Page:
While the bleeding continued, Jahi wrote her mother notes. In one, the girl asked to have her nose wiped because she felt it running. Her mother said she didn’t want to scare her daughter by saying it was blood.
Family members said there were containers of Jahi’s blood in the room, and hospital staff members were providing transfusions to counteract the blood loss.
“I don’t know what a tonsillectomy is supposed to look like after you have it, but that blood was un-normal for anything,” Winkfield said.
The family said hospital officials told them in a meeting Thursday that they want to take the girl off life support quickly.
“I just looked at the doctor to his face and I told him you better not touch her,” Winkfield recalled.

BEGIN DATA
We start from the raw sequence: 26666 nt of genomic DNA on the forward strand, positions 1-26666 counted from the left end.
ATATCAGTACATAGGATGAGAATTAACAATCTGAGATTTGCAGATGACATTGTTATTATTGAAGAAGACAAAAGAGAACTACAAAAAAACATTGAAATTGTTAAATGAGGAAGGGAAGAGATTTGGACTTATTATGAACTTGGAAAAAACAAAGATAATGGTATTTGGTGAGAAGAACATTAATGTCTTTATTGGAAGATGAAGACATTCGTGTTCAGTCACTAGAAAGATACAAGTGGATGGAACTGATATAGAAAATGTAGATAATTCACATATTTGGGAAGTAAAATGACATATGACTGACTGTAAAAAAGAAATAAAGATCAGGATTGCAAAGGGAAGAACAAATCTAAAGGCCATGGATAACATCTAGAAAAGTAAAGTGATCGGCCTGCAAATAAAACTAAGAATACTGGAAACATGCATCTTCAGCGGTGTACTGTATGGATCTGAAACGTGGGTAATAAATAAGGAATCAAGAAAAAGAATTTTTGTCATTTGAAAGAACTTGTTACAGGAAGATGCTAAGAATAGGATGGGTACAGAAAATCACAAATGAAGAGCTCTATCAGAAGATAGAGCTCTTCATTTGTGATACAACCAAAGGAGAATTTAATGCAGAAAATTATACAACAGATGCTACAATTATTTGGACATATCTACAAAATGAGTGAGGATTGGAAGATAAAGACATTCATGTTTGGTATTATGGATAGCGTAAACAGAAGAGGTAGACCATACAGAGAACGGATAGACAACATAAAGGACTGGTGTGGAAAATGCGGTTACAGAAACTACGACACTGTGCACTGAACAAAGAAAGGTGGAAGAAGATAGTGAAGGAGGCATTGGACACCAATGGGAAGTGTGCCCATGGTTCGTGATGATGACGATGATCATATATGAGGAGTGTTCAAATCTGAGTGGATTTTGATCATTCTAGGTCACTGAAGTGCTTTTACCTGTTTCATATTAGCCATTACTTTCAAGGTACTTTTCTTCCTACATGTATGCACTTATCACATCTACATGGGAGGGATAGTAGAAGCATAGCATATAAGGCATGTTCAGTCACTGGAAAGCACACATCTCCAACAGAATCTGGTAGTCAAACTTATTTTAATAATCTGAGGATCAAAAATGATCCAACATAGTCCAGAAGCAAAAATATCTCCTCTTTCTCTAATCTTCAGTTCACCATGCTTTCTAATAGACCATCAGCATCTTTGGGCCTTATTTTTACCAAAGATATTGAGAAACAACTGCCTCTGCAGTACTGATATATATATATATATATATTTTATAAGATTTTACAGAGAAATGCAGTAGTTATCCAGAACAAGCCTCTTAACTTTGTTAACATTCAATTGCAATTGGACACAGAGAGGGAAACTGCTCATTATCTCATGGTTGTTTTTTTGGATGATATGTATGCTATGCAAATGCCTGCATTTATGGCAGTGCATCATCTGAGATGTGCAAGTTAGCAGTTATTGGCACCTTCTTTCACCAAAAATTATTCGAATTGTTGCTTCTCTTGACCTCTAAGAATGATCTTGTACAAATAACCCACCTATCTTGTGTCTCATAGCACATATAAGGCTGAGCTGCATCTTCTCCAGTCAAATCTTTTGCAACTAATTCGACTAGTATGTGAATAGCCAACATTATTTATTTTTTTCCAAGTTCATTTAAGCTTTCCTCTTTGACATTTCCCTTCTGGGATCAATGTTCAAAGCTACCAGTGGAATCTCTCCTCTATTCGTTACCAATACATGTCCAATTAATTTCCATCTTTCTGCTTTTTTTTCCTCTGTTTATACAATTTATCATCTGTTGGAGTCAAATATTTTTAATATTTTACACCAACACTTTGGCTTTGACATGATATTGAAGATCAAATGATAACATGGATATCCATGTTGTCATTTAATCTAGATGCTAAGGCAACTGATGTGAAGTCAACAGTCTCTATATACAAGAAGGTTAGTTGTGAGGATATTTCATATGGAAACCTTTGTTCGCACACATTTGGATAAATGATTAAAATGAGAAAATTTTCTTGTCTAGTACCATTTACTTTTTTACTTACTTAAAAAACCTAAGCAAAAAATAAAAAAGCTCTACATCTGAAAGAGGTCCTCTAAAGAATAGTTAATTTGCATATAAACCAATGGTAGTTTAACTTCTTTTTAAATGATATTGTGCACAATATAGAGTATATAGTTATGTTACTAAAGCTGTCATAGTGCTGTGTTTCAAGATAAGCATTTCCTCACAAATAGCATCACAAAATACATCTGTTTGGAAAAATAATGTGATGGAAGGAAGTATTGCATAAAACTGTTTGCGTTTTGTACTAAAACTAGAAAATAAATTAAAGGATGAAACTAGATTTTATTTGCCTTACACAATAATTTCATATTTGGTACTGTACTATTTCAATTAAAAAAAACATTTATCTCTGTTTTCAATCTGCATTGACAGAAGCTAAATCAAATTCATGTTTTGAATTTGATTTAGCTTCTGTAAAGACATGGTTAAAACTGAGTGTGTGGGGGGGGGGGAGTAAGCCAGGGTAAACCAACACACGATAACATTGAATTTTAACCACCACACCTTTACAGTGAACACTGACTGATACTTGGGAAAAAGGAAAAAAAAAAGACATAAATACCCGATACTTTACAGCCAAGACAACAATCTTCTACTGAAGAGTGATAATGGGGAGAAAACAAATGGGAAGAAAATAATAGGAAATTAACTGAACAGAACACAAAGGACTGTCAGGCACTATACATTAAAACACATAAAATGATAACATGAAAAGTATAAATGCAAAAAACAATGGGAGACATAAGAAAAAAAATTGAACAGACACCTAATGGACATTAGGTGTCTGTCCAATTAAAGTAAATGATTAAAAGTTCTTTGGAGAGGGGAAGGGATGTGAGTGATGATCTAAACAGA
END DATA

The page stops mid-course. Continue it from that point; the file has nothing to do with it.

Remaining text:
The family filed a request Friday for a temporary restraining order prohibiting the hospital from taking Jahi off life support or any of her other current treatment.
At the hearing later, the hospital’s attorney, Doug Straus, said two doctors unaffiliated with the hospital examined Jahi and concluded that she was brain dead. But he said, “We’re happy to cooperate with the judge’s suggestion that an independent expert be provided to confirm yet again that brain death is the outcome that has occurred here.”
The family’s attorney, Christopher Dolan, said the family wanted independent tests of their own because they do not believe the hospital’s physicians are sufficiently independent.
“There is mistrust and there is a conflict of interest,” he said.
Judge Grillo said he would grant the restraining order in hopes that a resolution could be reached by Christmas to give the family peace of mind.
Hospitals do a barrage of sophisticated tests to determine brain death, said Dr. Cristobal Barrios, an associate professor and a trauma and critical care surgeon at the University of California, Irvine. He is not involved in Jahi’s care and spoke about general hospital protocols.